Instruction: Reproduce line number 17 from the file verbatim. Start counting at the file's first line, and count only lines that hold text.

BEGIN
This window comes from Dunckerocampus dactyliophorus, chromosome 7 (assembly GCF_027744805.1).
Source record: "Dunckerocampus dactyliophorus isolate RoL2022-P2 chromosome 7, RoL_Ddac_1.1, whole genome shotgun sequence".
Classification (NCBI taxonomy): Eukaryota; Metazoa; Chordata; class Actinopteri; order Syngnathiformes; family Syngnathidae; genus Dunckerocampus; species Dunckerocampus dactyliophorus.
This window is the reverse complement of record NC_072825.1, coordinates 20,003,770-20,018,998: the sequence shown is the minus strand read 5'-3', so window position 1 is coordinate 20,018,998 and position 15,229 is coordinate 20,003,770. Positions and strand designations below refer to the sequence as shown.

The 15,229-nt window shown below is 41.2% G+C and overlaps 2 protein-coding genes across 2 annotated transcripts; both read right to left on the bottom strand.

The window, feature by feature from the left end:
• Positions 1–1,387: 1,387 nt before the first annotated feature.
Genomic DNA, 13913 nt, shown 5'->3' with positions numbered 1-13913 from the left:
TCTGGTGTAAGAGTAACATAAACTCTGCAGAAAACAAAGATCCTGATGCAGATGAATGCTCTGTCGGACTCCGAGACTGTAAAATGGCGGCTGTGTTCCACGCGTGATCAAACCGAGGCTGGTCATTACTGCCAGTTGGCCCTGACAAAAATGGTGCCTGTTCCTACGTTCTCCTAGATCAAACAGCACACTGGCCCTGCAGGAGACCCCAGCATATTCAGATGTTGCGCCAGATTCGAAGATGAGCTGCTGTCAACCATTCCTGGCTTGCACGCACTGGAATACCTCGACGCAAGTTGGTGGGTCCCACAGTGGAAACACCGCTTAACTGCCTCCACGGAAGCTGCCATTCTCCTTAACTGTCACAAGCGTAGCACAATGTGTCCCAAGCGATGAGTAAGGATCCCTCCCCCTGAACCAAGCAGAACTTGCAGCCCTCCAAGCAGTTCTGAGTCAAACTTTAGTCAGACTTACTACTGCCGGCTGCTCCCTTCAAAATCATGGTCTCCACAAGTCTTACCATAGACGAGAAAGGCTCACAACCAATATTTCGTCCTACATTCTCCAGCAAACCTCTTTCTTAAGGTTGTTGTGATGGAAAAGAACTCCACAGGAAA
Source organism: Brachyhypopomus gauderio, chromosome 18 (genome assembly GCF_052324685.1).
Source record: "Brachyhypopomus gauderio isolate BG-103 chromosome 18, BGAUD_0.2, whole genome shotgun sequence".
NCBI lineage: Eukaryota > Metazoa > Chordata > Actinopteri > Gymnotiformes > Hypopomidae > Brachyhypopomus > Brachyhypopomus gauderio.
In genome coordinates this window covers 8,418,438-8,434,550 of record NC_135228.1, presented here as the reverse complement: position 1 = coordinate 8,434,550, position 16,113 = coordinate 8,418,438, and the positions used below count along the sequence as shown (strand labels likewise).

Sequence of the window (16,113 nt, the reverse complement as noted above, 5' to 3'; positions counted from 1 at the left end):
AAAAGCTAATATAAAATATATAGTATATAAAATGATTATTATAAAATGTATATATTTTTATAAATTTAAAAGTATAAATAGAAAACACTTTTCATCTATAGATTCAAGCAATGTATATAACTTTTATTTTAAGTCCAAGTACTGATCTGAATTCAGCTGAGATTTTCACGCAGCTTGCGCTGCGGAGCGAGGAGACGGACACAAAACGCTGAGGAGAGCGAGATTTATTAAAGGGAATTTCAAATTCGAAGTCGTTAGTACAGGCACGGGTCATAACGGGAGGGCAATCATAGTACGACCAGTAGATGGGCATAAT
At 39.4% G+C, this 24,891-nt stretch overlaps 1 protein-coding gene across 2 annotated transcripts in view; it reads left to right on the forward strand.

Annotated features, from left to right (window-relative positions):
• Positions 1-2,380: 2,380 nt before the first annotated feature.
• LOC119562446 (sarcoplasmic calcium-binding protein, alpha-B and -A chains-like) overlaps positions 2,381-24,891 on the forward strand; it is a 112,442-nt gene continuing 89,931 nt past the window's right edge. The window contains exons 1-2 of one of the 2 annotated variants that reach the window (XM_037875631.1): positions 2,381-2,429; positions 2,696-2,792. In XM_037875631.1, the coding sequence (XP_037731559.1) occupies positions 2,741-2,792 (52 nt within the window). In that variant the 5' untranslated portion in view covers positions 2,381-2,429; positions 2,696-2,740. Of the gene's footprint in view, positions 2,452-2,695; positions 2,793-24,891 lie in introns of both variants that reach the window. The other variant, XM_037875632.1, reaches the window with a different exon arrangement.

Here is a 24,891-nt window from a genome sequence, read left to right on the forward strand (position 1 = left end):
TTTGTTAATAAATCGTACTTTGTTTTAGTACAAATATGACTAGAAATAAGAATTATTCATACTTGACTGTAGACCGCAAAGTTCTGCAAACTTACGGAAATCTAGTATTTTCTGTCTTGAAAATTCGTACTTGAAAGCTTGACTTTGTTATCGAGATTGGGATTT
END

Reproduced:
Annotated features, from left to right (window-relative positions):